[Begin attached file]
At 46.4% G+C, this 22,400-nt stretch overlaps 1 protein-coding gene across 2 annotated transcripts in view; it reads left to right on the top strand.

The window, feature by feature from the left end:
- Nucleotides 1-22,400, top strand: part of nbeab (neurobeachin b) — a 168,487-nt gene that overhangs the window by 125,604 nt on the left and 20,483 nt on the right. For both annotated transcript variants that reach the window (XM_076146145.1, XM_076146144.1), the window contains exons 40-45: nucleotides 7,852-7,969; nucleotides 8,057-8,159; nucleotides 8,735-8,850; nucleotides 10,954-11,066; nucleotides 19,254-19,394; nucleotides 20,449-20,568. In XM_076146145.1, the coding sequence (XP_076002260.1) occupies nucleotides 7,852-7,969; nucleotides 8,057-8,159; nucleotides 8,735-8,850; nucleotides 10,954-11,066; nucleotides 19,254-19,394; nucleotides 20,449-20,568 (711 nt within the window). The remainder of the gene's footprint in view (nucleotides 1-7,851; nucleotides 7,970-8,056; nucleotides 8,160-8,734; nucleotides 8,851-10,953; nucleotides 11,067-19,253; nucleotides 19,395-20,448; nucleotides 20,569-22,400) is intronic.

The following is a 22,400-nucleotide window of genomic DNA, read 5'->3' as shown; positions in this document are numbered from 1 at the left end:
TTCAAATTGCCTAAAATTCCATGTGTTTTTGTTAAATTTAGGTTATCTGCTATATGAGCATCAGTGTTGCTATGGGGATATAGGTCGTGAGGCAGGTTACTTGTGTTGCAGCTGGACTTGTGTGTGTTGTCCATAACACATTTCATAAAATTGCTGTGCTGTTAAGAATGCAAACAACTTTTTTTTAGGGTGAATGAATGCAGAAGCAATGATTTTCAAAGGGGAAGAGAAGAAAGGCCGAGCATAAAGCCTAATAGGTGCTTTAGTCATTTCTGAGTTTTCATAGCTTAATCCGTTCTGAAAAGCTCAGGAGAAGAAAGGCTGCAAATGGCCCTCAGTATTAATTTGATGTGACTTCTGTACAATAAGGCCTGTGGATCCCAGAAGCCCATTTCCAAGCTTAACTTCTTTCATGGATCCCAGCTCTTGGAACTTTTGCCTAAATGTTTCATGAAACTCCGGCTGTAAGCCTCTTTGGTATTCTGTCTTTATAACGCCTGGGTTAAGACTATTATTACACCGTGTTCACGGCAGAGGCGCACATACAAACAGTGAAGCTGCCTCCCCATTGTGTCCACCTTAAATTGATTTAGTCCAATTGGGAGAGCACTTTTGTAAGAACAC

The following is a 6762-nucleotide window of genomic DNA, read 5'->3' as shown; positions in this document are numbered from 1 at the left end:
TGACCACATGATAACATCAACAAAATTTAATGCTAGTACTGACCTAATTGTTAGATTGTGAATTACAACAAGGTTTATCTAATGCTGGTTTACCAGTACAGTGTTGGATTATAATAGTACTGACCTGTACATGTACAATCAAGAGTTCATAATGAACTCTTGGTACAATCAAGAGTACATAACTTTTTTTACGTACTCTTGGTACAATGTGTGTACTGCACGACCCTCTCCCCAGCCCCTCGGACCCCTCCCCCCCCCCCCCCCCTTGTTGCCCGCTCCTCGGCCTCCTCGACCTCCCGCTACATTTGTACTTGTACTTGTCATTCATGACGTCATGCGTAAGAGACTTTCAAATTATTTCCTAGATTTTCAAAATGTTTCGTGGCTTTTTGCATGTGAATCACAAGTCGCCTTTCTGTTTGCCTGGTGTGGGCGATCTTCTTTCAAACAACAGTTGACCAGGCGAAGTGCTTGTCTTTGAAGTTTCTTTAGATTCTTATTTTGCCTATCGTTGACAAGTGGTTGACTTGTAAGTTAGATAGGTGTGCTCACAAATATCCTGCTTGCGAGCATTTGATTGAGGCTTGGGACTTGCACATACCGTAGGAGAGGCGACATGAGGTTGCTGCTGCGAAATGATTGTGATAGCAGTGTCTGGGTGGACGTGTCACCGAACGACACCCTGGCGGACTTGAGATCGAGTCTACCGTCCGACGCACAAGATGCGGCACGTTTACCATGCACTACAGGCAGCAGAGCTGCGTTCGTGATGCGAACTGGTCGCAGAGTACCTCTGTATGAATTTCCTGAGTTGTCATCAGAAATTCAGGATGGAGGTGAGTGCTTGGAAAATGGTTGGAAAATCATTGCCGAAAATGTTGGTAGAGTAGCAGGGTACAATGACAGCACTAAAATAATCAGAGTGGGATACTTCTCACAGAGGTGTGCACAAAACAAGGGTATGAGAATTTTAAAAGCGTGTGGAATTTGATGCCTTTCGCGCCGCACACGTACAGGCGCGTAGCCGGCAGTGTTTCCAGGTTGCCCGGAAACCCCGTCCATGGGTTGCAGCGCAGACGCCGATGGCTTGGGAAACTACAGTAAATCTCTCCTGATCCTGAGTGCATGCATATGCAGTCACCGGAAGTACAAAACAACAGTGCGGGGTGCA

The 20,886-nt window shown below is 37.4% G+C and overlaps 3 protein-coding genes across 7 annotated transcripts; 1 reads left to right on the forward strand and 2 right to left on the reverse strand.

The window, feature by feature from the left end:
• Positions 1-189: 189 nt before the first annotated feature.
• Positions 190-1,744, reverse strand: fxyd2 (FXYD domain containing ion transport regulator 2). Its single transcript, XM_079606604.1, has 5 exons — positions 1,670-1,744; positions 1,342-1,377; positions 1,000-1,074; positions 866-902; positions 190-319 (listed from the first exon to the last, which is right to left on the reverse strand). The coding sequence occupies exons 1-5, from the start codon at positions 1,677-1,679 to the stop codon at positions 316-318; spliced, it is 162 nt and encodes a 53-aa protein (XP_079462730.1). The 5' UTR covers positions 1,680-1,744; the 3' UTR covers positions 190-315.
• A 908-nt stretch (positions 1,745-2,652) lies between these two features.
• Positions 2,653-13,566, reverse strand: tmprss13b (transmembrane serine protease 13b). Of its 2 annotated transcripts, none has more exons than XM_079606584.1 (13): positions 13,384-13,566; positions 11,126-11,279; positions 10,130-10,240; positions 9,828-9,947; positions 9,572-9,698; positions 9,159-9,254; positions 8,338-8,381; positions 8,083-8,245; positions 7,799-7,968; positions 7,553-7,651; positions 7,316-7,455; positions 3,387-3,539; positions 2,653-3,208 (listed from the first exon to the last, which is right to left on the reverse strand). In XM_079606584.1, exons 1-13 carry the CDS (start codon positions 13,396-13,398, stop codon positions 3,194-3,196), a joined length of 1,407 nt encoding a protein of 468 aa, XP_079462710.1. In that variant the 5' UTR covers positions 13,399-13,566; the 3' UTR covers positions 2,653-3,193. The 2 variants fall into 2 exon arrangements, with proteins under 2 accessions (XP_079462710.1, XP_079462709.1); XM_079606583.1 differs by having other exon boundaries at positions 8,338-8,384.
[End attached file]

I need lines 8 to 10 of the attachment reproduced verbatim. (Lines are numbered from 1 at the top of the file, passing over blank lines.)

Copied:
The 20,886-nt window shown below is 37.4% G+C and overlaps 3 protein-coding genes across 7 annotated transcripts; 1 reads left to right on the forward strand and 2 right to left on the reverse strand.

The window, feature by feature from the left end:
• Positions 1-189: 189 nt before the first annotated feature.